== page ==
What is Sappho, except a name? Although the Greek archaic lyrics attributed to Sappho of Lesbos survive only in fragments, she has been invoked for many centuries as the original woman poet, singing at the origins of a Western lyric tradition. Victorian Sappho traces the emergence of this idealized feminine figure through reconstructions of the Sapphic fragments in late-nineteenth-century England. Yopie Prins argues that the Victorian period is a critical turning point in the history of Sappho's reception; what we now call "Sappho" is in many ways an artifact of Victorian poetics.
Prins reads the Sapphic fragments in Greek alongside various English translations and imitations, considering a wide range of Victorian poets--male and female, famous and forgotten--who signed their poetry in the name of Sappho. By "declining" the name in each chapter, the book presents a theoretical argument about the Sapphic signature, as well as a historical account of its implications in Victorian England. Prins explores the relations between classical philology and Victorian poetics, the tropes of lesbian writing, the aesthetics of meter, and nineteenth-century personifications of the "Poetess." as current scholarship on Sappho and her afterlife. Offering a history and theory of lyric as a gendered literary form, the book is an exciting and original contribution to Victorian studies, classical studies, comparative literature, and women's studies.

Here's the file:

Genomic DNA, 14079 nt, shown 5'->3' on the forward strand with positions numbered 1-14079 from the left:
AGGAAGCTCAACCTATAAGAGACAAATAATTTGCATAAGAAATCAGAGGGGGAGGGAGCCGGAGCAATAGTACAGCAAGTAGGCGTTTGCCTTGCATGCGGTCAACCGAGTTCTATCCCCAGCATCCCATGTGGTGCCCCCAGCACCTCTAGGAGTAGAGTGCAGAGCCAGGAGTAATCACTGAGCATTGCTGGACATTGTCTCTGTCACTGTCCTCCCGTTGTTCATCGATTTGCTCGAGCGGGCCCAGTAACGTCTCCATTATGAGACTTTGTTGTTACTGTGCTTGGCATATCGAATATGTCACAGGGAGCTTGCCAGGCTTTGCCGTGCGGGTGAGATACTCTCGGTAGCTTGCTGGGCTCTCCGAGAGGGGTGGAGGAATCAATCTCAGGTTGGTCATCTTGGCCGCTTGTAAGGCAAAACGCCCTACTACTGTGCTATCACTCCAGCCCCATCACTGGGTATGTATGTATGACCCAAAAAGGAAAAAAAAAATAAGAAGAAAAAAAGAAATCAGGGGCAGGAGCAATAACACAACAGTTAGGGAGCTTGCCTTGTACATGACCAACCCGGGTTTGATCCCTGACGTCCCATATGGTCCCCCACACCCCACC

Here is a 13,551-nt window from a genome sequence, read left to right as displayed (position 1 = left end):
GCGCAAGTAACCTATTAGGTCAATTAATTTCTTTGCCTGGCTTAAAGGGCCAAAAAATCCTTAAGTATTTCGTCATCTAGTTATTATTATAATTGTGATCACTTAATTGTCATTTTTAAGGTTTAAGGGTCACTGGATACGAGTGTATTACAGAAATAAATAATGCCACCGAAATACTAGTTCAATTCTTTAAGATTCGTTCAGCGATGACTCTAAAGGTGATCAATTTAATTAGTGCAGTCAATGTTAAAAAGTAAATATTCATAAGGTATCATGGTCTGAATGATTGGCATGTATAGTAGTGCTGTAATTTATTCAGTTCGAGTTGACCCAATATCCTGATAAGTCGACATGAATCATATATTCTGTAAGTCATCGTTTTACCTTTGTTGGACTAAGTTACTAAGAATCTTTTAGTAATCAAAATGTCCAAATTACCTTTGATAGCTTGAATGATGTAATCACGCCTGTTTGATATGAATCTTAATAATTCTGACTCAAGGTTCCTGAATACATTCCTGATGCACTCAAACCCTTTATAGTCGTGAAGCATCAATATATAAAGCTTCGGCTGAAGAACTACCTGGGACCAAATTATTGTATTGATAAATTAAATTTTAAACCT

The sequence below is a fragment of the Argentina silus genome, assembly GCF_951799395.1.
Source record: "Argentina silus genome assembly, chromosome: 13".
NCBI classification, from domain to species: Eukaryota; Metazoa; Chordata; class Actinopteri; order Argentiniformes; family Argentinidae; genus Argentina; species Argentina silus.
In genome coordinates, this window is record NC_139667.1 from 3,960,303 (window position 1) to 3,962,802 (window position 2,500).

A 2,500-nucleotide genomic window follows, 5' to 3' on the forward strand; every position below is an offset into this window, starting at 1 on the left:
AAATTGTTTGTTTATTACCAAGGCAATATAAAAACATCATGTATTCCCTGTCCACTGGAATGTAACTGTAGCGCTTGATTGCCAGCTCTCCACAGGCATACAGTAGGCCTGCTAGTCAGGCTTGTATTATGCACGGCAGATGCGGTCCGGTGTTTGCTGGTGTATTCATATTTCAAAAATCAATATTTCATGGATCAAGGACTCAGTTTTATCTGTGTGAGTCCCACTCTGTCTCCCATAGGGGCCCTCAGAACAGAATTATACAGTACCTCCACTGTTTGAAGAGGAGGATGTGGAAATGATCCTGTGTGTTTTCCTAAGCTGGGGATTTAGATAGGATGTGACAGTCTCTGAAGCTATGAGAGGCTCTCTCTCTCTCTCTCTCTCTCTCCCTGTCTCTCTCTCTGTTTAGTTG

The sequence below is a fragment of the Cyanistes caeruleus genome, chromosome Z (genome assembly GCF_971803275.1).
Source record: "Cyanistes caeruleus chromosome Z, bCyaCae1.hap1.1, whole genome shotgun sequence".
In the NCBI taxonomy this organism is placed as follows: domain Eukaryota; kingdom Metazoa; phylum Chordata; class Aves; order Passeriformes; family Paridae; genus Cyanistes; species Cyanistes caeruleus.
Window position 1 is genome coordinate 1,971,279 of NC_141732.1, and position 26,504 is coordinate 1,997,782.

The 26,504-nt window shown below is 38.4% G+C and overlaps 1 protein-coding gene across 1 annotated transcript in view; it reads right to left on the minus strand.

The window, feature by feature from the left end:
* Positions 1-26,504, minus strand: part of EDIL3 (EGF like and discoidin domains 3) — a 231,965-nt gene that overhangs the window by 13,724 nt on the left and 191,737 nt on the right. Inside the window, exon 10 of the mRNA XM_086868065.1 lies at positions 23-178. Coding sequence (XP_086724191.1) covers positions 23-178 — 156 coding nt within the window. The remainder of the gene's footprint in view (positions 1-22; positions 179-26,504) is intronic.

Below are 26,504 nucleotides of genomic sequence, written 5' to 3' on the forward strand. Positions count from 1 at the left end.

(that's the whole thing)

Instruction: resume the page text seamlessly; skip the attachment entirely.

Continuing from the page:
"Prins' immersion in the Victorian art and literature of Sappho is deep; the sophistication of her approach is formidable. . . . By any measure this book is a debut of major ambition and considerable achievement."--London Review of Books
"Yopie Prins elegantly unravels the complex Victorian reception of Sappho. Notable above all for what it reveals about the theory and practice of translation, her book offers brilliant close readings of the translation, interpretation, imitation or adaption of Sappho's notoriously ambigious and fragmentary poetry."--Helene Foley, Barnard College, Columbia University
"Few readers of Victorian poetry display Yopie Prins's remarkable erudition, theoritical subtlety, and interpretive acuity. Her brilliant discussion illuminates how and why Sappho took many distinctive lyric shapes in Victorian culture. Further, Prins reveals how a searching, deconstructive critique of lyric can produce an innovative literary history."--Joseph Bristow, University of California, Los Angeles
Table of Contents:
|List of Illustrations|
|Introduction: Declining a Name||3|
|1||Sappho's Broken Tongue||23|
|2||Sappho Doubled: Michael Field||74|
|3||Swinburne's Sapphic Sublime||112|
|Index of Sapphic Fragments and Testimonia||269|